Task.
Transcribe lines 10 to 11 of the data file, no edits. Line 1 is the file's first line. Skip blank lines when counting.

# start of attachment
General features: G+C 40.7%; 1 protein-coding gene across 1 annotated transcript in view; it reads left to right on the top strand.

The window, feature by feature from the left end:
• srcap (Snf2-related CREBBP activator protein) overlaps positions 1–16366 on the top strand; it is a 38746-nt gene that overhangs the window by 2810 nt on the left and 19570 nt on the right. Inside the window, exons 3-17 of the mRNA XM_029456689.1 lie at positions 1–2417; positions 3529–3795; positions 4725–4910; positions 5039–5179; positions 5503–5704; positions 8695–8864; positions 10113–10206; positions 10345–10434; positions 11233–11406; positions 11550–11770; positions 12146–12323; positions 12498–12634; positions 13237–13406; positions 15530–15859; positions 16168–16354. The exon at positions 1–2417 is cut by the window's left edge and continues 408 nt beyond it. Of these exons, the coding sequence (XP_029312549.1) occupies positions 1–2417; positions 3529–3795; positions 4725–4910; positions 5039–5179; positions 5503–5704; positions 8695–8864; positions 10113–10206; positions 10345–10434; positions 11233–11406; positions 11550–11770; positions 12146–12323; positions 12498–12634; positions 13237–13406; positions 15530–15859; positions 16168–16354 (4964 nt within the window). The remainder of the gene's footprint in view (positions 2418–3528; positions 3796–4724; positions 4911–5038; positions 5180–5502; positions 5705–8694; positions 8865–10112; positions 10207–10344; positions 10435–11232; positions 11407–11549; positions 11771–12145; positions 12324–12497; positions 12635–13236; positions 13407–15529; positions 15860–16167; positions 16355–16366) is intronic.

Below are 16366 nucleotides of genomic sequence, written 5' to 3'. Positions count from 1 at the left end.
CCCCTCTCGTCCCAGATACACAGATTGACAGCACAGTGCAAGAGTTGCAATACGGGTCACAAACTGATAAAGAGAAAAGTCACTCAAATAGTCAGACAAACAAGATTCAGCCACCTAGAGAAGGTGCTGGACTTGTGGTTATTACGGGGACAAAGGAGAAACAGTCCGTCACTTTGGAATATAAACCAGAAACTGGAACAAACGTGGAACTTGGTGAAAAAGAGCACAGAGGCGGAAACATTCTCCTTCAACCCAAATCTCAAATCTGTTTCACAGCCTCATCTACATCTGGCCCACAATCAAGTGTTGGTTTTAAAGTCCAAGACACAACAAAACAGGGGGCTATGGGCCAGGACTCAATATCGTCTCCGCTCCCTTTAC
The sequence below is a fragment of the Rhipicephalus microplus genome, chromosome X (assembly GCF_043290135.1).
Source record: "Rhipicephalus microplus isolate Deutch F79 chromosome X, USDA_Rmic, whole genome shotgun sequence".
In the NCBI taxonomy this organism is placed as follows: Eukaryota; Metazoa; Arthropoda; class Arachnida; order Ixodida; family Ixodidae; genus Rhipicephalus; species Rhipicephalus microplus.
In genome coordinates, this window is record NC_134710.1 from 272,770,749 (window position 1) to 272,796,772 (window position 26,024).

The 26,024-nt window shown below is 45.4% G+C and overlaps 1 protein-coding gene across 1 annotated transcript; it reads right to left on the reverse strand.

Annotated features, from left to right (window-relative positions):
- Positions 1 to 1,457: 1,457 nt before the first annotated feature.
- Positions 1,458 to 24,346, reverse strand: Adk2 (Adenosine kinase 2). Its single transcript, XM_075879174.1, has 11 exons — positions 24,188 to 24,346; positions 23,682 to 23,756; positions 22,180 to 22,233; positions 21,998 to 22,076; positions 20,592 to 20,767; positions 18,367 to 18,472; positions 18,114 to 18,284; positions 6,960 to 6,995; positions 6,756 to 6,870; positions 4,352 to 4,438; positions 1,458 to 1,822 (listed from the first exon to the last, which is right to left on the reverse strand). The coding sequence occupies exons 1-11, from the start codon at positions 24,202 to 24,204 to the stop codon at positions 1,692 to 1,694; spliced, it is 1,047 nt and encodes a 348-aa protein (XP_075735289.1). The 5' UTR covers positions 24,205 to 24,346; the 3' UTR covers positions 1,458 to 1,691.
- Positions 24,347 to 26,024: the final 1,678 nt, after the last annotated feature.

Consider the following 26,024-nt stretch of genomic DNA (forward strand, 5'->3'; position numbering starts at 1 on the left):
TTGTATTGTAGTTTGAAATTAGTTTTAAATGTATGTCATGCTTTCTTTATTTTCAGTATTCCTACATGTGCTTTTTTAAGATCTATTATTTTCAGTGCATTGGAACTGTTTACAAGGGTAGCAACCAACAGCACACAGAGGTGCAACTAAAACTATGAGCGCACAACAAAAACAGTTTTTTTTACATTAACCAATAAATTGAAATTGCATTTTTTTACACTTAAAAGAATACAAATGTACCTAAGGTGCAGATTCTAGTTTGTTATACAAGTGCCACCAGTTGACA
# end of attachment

The 26,024-nt window shown below is 45.4% G+C and overlaps 1 protein-coding gene across 1 annotated transcript; it reads right to left on the reverse strand.

Annotated features, from left to right (window-relative positions):